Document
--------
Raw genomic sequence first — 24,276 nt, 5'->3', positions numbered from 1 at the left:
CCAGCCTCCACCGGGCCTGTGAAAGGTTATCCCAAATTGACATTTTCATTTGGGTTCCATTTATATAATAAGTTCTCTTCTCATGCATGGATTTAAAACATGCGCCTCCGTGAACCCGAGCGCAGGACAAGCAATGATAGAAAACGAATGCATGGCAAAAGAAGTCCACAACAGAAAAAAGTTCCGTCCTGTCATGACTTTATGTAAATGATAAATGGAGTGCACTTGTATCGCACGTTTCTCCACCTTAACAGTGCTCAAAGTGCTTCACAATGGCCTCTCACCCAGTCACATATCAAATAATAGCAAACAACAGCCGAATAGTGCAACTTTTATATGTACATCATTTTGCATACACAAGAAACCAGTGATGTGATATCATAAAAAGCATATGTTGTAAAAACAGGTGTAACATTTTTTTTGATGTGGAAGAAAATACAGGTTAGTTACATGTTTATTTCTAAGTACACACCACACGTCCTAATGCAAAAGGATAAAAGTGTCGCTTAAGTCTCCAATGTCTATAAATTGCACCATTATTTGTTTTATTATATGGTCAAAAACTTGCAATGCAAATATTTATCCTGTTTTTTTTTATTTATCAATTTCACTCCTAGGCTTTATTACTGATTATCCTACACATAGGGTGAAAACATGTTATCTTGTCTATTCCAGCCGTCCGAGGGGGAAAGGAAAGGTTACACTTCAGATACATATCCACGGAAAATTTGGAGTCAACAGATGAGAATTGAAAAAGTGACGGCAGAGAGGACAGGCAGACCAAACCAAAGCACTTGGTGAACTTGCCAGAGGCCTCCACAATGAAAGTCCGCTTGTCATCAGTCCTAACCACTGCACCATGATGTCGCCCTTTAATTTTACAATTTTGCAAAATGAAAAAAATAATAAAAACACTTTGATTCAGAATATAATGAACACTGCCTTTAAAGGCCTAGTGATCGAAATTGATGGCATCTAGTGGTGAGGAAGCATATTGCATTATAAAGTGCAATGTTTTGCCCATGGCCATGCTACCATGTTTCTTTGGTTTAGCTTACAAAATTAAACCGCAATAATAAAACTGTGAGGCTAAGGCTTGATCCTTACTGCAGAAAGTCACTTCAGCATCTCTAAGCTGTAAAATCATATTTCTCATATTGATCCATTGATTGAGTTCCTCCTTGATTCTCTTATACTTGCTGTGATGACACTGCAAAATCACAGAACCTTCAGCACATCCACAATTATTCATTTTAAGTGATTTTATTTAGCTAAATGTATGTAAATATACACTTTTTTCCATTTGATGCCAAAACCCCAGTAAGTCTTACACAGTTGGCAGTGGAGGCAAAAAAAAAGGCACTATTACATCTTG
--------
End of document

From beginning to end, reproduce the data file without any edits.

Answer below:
Raw genomic sequence first — 24,276 nt, 5'->3', positions numbered from 1 at the left:
CCAGCCTCCACCGGGCCTGTGAAAGGTTATCCCAAATTGACATTTTCATTTGGGTTCCATTTATATAATAAGTTCTCTTCTCATGCATGGATTTAAAACATGCGCCTCCGTGAACCCGAGCGCAGGACAAGCAATGATAGAAAACGAATGCATGGCAAAAGAAGTCCACAACAGAAAAAAGTTCCGTCCTGTCATGACTTTATGTAAATGATAAATGGAGTGCACTTGTATCGCACGTTTCTCCACCTTAACAGTGCTCAAAGTGCTTCACAATGGCCTCTCACCCAGTCACATATCAAATAATAGCAAACAACAGCCGAATAGTGCAACTTTTATATGTACATCATTTTGCATACACAAGAAACCAGTGATGTGATATCATAAAAAGCATATGTTGTAAAAACAGGTGTAACATTTTTTTTGATGTGGAAGAAAATACAGGTTAGTTACATGTTTATTTCTAAGTACACACCACACGTCCTAATGCAAAAGGATAAAAGTGTCGCTTAAGTCTCCAATGTCTATAAATTGCACCATTATTTGTTTTATTATATGGTCAAAAACTTGCAATGCAAATATTTATCCTGTTTTTTTTTATTTATCAATTTCACTCCTAGGCTTTATTACTGATTATCCTACACATAGGGTGAAAACATGTTATCTTGTCTATTCCAGCCGTCCGAGGGGGAAAGGAAAGGTTACACTTCAGATACATATCCACGGAAAATTTGGAGTCAACAGATGAGAATTGAAAAAGTGACGGCAGAGAGGACAGGCAGACCAAACCAAAGCACTTGGTGAACTTGCCAGAGGCCTCCACAATGAAAGTCCGCTTGTCATCAGTCCTAACCACTGCACCATGATGTCGCCCTTTAATTTTACAATTTTGCAAAATGAAAAAAATAATAAAAACACTTTGATTCAGAATATAATGAACACTGCCTTTAAAGGCCTAGTGATCGAAATTGATGGCATCTAGTGGTGAGGAAGCATATTGCATTATAAAGTGCAATGTTTTGCCCATGGCCATGCTACCATGTTTCTTTGGTTTAGCTTACAAAATTAAACCGCAATAATAAAACTGTGAGGCTAAGGCTTGATCCTTACTGCAGAAAGTCACTTCAGCATCTCTAAGCTGTAAAATCATATTTCTCATATTGATCCATTGATTGAGTTCCTCCTTGATTCTCTTATACTTGCTGTGATGACACTGCAAAATCACAGAACCTTCAGCACATCCACAATTATTCATTTTAAGTGATTTTATTTAGCTAAATGTATGTAAATATACACTTTTTTCCATTTGATGCCAAAACCCCAGTAAGTCTTACACAGTTGGCAGTGGAGGCAAAAAAAAAGGCACTATTACATCTTG